How to See by David Salle

On my long ride into work this morning I finished David Salle’s book “How to See”. While everything is still fresh in my head, here is a very short review.


For those unfamiliar with Dave Salle, he is an American painter who rose to prominence in the early 1980’s with bright, graphical artworks that bear a strong resemblance to Robert Raushenberg. His book “How to See” contains several short essays about his famous artists friends and their work.

While not overly academic, the book may be a little dry – if not pretentious – for the casual art fan. For the practicing artist however, it provides a unique look into the mind of an extremely successful painter, and shows how someone in the “in crowd” looks at, and judges art.

With the exception of a few digs (specifically one against Oscar Murillo), the tone of this book is largely upbeat. It is obvious that Salle knows a great deal about the art world and the creative process.

I liked all the essay’s, but I especially liked the one titled “A Talk for the First Day of Class.” It contains a series of questions and exercises, some serious, some not.

If your a fan of David Salle, or a fan of art in general, I suggest you pick up a copy.


Goals for 2018

Direction is important, so every January, I take a look at the previous year and write a list of goals for the new one. Below, is my list for 2018. Happy New Year!


  • Continue work on my latest project
  • Reduce production costs
  • Expand distribution channels
  • Develop and increase brand awareness
  • Find new clients
  • Develop networking skills
  • See more local art shows
  • Visit more galleries outside of Toronto
  • Develop business skills

Four Masterpieces

Here are four of the most recognizable artworks I’ve seen in the last couple of years. In the future, I plan on seeing a few more and I’ll be sure to post those as well.


ABOVE: Pierre-Auguste Renoir, Luncheon of the Boating Party, The Phillips Collection, Washington DC

ABOVE: Claude Monet, The Japanese Footbridge, National Gallery of Art, Washington DC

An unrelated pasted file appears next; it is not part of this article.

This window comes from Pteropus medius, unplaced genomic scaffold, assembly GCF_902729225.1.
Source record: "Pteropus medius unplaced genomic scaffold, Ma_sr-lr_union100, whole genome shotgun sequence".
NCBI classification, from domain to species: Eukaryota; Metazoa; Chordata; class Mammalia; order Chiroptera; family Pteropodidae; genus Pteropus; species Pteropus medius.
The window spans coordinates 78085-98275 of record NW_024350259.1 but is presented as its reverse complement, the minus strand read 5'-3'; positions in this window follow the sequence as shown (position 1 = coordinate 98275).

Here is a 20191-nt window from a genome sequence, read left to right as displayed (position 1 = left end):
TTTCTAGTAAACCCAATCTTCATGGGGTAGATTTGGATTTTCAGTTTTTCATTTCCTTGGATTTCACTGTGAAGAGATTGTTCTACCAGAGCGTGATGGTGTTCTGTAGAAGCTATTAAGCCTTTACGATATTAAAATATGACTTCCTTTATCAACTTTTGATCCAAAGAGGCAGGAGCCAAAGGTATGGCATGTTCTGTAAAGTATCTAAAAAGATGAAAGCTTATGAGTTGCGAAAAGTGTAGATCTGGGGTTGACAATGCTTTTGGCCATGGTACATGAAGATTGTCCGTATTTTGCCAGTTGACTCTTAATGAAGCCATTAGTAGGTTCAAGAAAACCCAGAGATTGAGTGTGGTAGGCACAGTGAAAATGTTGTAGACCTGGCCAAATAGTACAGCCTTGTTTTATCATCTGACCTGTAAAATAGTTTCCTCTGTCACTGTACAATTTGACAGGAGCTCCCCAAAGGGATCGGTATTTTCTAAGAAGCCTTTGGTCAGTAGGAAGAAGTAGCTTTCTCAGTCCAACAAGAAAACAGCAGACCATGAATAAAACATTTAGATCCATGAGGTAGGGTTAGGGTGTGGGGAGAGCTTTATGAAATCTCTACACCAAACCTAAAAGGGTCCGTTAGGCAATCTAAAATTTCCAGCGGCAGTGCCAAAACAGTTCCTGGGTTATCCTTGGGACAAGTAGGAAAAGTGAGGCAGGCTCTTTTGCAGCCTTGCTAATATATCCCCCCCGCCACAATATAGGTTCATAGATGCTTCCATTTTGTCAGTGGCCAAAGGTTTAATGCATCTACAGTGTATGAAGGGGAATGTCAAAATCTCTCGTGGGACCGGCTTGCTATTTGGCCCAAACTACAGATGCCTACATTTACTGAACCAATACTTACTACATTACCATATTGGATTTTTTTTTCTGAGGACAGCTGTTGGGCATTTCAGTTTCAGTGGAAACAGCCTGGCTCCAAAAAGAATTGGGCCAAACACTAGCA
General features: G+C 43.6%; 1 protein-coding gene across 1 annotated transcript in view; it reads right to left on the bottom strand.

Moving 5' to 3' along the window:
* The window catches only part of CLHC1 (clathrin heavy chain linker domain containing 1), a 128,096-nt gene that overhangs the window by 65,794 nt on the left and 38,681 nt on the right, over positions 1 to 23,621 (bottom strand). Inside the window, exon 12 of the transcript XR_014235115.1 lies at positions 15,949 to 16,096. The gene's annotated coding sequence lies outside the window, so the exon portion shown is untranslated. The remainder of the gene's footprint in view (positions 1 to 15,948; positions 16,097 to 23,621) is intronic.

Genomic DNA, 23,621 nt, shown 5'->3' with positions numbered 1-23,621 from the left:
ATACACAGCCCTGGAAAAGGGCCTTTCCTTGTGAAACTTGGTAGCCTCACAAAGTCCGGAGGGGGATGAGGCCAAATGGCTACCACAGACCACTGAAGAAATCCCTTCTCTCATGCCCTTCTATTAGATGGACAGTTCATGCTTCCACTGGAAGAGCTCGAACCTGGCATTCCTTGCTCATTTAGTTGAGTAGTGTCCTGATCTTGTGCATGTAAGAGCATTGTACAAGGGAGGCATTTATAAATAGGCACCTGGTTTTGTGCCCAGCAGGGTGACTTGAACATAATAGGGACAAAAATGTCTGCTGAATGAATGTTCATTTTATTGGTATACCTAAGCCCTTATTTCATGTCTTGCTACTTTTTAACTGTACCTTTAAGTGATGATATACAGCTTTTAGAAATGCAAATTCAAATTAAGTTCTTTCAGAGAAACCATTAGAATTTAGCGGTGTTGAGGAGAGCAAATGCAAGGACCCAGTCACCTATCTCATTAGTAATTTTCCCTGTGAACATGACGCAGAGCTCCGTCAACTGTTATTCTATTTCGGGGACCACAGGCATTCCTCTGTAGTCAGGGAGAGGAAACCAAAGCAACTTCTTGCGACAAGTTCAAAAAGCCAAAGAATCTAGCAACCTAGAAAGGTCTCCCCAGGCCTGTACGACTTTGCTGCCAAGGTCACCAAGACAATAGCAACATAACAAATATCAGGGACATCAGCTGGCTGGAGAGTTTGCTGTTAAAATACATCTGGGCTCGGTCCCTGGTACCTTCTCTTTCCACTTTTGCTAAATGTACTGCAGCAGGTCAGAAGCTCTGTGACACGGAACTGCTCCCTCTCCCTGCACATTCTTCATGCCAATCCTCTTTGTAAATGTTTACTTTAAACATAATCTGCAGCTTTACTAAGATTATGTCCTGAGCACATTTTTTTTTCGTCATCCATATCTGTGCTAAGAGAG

ABOVE: J. M. W. Turner, The Slave Ship, Museum of Fine Arts, Boston

ABOVE: Gilbert Stuart, George Washington (The Athenaeum Portrait), Museum of Fine Arts, Boston

Guillermo del Toro at the AGO

This past weekend, I visited the Art Gallery of Ontario to see it’s latest exhibition, Gillermo del Toro: At Home with Monsters. Here is a short review.


Surprisingly, Guillermo del Toro: At Home with Monsters is not the most depressing thing I’ve seen at the Art Gallery of Ontario (that award goes to Alex Colville) or the darkest (paging Francis Bacon). Believe it or not, it’s actually one of the gallery’s lightest exhibitions, and probably the one I would have enjoyed the most as a child. That may sound a bit weird (maybe I was a twisted kid), but it really isn’t as scary as it first appears.

Although some of the imagery may terrify a small child, for adults, it’s not a particularly haunting exhibition. I get the impression that beyond the imagery, del Toro is probably a decent dude. Many artists aren’t, although on the surface, they may appear to be.

At Home with Monsters provides an interesting glimpse into the mind of a supremely creative individual, but it is not all that heavy or intellectual. That’s okay, because it is well put together and visually stunning. In fact, it’s a great way to spend an afternoon looking at cool, if not creepy stuff. If you’ve got some time between now and the new year, I suggest you go.

Guillermo del Toro: At Home with Monsters is at the Art Gallery of Ontario until January 7, 2018.